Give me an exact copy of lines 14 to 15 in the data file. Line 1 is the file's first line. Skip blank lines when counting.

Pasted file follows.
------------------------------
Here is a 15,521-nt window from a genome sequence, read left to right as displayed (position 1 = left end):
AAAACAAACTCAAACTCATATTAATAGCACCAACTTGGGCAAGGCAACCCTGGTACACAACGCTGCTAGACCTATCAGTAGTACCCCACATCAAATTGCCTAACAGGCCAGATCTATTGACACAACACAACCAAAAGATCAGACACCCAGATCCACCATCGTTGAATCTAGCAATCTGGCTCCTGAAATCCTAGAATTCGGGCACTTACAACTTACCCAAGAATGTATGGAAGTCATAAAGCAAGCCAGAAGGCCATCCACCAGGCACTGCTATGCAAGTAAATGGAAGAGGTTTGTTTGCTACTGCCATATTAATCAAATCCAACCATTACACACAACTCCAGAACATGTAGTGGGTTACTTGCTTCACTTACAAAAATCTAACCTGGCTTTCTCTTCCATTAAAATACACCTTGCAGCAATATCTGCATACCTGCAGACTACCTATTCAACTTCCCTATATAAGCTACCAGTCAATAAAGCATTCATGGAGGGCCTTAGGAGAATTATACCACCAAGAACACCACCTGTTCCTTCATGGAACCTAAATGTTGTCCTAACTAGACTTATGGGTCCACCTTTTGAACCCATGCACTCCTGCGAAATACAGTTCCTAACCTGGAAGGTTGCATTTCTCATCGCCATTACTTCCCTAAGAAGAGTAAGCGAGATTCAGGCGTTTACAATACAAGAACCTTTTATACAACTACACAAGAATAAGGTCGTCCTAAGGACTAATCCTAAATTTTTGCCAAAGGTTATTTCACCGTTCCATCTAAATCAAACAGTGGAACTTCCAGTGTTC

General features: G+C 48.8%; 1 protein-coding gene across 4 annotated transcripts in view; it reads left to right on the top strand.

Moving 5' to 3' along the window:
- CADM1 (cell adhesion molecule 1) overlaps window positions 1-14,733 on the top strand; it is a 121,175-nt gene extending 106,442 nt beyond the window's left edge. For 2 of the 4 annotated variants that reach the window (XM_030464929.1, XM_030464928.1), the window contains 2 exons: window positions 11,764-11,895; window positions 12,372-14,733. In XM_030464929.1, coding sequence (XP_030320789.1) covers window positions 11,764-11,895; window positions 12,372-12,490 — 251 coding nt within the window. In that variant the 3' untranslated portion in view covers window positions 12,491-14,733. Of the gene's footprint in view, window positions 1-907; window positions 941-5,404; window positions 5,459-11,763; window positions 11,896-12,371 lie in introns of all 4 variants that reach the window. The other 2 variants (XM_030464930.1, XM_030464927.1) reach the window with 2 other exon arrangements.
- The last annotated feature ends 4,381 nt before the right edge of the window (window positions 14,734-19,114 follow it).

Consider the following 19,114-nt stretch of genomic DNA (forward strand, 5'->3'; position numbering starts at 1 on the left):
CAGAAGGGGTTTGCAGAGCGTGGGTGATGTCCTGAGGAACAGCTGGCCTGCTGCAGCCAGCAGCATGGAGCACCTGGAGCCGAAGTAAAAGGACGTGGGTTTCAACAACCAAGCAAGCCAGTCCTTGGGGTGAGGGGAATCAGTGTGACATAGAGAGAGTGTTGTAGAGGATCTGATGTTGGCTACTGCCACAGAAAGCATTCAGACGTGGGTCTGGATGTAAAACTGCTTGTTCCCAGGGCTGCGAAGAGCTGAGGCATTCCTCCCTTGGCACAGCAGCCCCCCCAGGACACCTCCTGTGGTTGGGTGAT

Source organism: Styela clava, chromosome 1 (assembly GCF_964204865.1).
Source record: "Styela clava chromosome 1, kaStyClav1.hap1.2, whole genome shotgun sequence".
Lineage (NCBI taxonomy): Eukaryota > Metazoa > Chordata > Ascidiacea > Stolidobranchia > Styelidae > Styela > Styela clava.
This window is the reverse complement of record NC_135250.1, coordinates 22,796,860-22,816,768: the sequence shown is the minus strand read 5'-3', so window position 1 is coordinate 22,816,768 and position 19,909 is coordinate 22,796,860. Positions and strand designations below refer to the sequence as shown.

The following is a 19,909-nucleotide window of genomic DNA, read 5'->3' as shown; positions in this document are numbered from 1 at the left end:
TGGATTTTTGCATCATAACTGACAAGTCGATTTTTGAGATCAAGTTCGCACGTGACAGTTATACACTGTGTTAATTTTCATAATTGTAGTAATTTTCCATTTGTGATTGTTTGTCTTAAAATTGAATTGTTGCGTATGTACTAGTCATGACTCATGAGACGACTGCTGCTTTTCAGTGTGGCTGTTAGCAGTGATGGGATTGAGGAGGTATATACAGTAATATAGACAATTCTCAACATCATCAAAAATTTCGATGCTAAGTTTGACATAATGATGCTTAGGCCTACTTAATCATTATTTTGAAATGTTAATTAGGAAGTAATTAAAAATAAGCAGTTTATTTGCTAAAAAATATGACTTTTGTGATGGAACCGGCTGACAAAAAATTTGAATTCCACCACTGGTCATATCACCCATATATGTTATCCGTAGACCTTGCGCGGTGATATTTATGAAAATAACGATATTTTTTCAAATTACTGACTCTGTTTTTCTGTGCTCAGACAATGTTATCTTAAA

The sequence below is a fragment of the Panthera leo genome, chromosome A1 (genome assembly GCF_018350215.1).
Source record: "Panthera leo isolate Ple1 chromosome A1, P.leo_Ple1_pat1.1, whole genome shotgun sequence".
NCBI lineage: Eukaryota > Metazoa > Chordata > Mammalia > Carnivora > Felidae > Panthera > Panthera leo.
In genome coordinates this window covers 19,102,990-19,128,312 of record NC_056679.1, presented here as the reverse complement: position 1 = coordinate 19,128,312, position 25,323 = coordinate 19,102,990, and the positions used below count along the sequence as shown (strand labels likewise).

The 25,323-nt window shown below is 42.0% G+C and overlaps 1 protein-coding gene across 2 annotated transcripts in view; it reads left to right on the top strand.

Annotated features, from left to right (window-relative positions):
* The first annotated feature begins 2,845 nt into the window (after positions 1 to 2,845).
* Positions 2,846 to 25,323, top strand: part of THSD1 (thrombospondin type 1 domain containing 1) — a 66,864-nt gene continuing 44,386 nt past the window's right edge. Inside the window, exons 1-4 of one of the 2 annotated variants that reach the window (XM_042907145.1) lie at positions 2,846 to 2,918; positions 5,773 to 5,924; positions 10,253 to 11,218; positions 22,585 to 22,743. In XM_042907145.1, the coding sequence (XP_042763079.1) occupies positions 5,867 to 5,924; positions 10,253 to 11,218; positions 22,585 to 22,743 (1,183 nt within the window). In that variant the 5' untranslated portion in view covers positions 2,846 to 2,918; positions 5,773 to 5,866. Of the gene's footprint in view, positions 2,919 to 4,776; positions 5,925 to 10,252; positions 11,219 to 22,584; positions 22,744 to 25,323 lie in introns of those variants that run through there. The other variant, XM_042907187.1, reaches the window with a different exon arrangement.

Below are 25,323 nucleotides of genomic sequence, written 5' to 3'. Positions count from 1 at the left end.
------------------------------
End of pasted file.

TGGATTTTTGCATCATAACTGACAAGTCGATTTTTGAGATCAAGTTCGCACGTGACAGTTATACACTGTGTTAATTTTCATAATTGTAGTAATTTTCCATTTGTGATTGTTTGTCTTAAAATTGAATTGTTGCGTATGTACTAGTCATGACTCATGAGACGACTGCTGCTTTTCAGTGTGGCTGTTAGCAGTGATGGGATTGAGGAGGTATATACAGTAATATAGACAATTCTCAACATCATCAAAAATTTCGATGCTAAGTTTGACATAATGATGCTTAGGCCTACTTAATCATTATTTTGAAATGTTAATTAGGAAGTAATTAAAAATAAGCAGTTTATTTGCTAAAAAATATGACTTTTGTGATGGAACCGGCTGACAAAAAATTTGAATTCCACCACTGGTCATATCACCCATATATGTTATCCGTAGACCTTGCGCGGTGATATTTATGAAAATAACGATATTTTTTCAAATTACTGACTCTGTTTTTCTGTGCTCAGACAATGTTATCTTAAA

The sequence below is a fragment of the Panthera leo genome, chromosome A1 (genome assembly GCF_018350215.1).